Russell 2000 (IWM) Options: Using Long Strangles For Range Expansion

In the markets, periods of consolidation are generally followed by periods of contraction.

The Russell 2000 ETF (NYSEARCA:IWM) has been trading sideways for 2 months now. The Bollinger Bands are incredibly tight, the tightest we have seen in the last 12 months.

One way to play for a breakout (or range expansion) is via a long strangle.  A long strangle is an option strategy that benefits from a large move in the underlying stock in a short space of time.

The trader doesn’t care which way the stock moves, as long as it moves a lot.

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Traders can place the trade and wait for the move to play out.

The downside of the trade is that time is not on your side. Each day the stock doesn’t move, the position will slowly deteriorate thanks to time decay.

A long strangle has positive vega, meaning that the trade benefits from an increase in implied volatility.

Dana Lyons recently reported that the short volatility trade is incredibly crowded right now. Generally when everyone is on one side of the market, things start to turn around, so perhaps we are going to see in increase in volatility shortly. This is not good news for anyone looking to start an iron condor, but it is good news for long strangle traders, provided the volatility increase does come.

IWM tends to move further than the other major indexes when a move occurs. Given that it has been trading sideways for two months, it could be an ideal candidate for a long strangle. RSI has been bouncing around the 50 level for a month indicating that a move in either direction could be imminent.

We know that financial markets are constantly changing and what has been slow and quiet will likely become volatile in the future.

I would expect volatility in the Russell 2000 ETF (IWM) to pick up at some point soon. To me, it seems like IWM is coiling, waiting for a big move, the perfect scenario for a long strangle.

A trader wanting to employ this strategy could buy the April 21st 133 puts and the 138 calls. That trade currently costs around $616 per contract. This is the most that the investor can lost. Profits are theoretically unlimited.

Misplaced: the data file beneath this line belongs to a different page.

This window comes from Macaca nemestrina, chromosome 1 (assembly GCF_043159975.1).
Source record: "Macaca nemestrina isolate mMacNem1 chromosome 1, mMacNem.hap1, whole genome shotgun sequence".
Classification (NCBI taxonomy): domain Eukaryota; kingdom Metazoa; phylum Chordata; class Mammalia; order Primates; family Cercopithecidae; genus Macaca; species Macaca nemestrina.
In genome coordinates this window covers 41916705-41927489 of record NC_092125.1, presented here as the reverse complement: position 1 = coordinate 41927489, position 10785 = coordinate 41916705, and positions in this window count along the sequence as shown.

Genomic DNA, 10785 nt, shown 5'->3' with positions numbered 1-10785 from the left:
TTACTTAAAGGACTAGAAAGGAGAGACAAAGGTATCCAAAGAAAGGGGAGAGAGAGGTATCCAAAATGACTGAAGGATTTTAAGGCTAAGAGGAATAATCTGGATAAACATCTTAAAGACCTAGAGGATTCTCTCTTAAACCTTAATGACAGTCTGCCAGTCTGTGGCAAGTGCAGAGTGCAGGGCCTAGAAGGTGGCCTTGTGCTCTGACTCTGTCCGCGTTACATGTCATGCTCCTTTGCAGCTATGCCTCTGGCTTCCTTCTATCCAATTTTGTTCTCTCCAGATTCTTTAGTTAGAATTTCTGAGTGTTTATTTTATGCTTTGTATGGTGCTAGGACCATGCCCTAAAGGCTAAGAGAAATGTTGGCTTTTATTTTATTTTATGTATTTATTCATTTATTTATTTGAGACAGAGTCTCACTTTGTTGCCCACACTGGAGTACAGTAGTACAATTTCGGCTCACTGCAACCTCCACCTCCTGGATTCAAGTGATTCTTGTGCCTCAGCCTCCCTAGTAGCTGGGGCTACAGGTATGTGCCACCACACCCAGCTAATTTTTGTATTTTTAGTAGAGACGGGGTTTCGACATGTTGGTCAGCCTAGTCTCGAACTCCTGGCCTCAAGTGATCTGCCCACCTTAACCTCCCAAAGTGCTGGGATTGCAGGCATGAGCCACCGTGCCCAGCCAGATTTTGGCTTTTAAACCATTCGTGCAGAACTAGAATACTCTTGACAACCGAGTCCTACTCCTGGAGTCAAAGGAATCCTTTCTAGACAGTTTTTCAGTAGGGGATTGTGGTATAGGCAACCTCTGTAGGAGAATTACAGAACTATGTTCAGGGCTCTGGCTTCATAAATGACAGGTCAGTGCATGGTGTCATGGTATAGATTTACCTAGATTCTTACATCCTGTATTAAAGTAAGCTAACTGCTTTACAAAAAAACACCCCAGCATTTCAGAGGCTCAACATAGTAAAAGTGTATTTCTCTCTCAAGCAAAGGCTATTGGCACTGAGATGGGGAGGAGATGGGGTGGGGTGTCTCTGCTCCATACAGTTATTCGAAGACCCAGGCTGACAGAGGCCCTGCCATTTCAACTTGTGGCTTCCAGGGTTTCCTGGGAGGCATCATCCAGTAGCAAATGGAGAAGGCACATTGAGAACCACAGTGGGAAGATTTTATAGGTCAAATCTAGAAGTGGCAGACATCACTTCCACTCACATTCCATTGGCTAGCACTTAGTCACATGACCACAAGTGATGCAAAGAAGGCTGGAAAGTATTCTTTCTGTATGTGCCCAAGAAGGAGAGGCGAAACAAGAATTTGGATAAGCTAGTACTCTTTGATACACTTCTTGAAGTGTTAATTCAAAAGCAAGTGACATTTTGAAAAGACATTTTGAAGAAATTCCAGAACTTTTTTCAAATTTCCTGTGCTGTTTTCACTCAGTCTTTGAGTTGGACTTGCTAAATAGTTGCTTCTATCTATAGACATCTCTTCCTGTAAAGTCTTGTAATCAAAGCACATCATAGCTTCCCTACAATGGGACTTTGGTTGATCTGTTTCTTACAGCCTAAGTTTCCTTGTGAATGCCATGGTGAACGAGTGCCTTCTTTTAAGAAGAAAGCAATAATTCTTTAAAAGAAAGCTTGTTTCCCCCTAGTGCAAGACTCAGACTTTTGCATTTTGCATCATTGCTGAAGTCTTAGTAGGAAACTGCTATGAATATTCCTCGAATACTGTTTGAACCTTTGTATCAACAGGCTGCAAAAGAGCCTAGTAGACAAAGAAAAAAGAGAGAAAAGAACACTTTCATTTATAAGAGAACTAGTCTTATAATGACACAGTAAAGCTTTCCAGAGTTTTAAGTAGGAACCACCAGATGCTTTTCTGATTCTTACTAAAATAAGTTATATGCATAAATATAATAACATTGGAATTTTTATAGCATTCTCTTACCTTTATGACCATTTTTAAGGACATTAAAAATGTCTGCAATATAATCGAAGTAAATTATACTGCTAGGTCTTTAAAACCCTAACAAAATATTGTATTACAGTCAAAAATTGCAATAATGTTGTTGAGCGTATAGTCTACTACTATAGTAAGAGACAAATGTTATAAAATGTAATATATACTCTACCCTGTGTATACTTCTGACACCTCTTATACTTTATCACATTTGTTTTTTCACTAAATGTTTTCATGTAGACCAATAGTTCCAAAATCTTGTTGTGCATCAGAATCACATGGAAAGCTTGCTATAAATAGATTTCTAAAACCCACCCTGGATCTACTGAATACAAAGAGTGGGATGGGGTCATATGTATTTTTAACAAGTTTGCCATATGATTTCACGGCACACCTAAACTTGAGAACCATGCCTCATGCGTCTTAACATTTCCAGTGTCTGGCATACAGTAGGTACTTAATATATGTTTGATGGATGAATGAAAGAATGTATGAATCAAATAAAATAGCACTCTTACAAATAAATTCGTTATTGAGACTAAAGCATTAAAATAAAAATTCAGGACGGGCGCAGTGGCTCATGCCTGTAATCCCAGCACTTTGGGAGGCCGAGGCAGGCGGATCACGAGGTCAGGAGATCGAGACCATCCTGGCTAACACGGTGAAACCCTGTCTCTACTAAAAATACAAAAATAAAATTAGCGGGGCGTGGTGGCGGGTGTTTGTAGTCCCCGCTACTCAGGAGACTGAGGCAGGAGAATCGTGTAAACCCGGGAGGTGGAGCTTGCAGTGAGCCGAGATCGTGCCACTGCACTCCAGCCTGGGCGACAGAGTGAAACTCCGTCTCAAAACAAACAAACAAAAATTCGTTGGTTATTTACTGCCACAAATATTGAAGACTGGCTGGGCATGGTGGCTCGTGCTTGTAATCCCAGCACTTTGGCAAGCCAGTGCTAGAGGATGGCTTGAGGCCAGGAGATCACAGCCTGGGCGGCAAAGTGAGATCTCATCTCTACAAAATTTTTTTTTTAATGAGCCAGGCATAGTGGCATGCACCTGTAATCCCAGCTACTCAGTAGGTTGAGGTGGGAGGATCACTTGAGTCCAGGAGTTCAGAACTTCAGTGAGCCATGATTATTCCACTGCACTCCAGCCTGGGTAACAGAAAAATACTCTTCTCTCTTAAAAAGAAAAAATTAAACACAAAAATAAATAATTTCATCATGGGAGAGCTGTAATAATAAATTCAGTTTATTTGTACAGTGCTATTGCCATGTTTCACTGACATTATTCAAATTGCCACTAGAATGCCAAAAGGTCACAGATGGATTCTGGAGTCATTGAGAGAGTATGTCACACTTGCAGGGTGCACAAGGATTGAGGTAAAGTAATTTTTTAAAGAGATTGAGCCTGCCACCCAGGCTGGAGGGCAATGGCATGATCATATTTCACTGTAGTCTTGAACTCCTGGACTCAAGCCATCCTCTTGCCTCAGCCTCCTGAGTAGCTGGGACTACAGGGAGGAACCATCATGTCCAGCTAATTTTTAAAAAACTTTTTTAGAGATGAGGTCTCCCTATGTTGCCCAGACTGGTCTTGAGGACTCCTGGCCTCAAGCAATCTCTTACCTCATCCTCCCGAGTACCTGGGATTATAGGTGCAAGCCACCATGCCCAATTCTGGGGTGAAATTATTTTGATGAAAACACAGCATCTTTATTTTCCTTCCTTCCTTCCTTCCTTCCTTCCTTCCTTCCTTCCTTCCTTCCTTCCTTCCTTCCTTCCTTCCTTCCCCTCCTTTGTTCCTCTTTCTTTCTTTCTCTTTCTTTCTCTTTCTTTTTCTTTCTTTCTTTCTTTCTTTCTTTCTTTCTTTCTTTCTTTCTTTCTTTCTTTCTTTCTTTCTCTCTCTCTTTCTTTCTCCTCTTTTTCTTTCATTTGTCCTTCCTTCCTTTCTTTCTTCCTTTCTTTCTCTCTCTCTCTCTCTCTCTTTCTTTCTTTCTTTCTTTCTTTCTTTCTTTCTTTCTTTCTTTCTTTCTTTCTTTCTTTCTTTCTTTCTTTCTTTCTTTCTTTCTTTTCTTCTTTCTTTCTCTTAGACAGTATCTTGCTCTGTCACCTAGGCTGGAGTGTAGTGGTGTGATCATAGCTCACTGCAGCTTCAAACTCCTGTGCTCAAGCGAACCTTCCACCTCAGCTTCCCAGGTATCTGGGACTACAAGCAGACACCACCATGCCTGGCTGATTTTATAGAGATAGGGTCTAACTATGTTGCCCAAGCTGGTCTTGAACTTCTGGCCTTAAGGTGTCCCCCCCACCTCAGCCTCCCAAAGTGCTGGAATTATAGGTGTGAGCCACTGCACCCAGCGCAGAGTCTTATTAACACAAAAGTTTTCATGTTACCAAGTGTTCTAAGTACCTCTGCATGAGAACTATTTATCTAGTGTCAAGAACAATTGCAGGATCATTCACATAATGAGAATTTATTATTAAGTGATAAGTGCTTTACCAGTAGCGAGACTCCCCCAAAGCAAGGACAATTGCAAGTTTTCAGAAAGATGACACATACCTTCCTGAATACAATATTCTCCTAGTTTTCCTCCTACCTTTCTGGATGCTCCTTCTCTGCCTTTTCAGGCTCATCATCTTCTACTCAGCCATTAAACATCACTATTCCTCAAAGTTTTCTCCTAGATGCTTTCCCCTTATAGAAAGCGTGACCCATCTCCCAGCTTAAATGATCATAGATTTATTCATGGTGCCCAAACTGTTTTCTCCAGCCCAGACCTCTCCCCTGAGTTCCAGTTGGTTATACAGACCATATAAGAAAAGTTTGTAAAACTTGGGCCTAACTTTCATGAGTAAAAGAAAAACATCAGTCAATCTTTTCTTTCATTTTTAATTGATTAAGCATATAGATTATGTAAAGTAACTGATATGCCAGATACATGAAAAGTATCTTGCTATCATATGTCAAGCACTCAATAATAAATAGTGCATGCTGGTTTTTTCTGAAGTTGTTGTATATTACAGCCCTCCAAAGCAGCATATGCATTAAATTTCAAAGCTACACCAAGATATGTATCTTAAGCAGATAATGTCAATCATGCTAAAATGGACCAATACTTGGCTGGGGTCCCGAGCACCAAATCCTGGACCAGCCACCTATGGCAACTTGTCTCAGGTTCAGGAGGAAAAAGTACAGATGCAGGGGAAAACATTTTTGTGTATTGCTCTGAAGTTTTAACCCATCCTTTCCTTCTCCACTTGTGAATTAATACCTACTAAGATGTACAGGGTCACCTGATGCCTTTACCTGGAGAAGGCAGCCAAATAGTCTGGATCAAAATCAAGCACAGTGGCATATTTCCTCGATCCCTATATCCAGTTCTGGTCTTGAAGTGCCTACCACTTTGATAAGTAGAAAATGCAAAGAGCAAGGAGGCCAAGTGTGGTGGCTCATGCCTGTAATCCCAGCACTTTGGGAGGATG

This trade would need IWM to move above $144 or below $127 at expiry to be profitable. However, profits can be made from a smaller move if it occurs early in the trade, particularly if the trade is accompanied by an increase in implied volatility.

The chart below shows the profit or loss at expiry (blue line) and two weeks from today (purple line). You can see that the trade will not lose much money over the next two weeks if IWM fails to make a move and will begin to profit above $140 and below $131.

Long strangles are a great trade for investors expecting a big move in the price of the underlying, but are unsure which way that move will occur. Stocks and ETF’s that have traded sideways for an extended period are fantastic candidates for long strangle trades.

Again, these are idea for professional traders. The information above is for educational purposes only and should not be treated as investment advice. The strategy presented would not be suitable for investors who are not experienced in options trading or familiar with exchange traded options. Any readers interested in this strategy should do their own research.

Thanks for reading.


Twitter:  @OptiontradinIQ

Any opinions expressed herein are solely those of the author, and do not in any way represent the views or opinions of any other person or entity.